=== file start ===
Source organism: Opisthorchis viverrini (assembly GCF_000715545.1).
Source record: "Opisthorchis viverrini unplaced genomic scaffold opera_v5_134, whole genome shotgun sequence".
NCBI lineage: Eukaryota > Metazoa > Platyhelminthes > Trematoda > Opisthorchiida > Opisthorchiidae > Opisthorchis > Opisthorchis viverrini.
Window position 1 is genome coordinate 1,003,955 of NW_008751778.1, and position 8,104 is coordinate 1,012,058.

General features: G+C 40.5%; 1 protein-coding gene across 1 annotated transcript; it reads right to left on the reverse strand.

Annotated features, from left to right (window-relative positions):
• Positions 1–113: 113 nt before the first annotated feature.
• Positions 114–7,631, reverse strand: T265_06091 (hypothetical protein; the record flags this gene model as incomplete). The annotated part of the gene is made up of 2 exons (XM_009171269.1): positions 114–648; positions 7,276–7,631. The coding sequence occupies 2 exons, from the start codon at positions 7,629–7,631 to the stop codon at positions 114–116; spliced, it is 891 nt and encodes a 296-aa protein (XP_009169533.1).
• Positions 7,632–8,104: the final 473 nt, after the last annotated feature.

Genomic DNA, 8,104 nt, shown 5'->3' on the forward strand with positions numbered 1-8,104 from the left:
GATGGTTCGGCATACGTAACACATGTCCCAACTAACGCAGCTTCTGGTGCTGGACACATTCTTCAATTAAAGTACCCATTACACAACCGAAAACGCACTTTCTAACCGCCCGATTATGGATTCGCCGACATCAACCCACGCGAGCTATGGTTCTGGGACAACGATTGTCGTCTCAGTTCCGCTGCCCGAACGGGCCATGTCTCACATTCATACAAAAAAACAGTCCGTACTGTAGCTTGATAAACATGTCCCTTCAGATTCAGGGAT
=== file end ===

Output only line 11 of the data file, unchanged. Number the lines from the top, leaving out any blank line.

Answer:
GATGGTTCGGCATACGTAACACATGTCCCAACTAACGCAGCTTCTGGTGCTGGACACATTCTTCAATTAAAGTACCCATTACACAACCGAAAACGCACTTTCTAACCGCCCGATTATGGATTCGCCGACATCAACCCACGCGAGCTATGGTTCTGGGACAACGATTGTCGTCTCAGTTCCGCTGCCCGAACGGGCCATGTCTCACATTCATACAAAAAAACAGTCCGTACTGTAGCTTGATAAACATGTCCCTTCAGATTCAGGGAT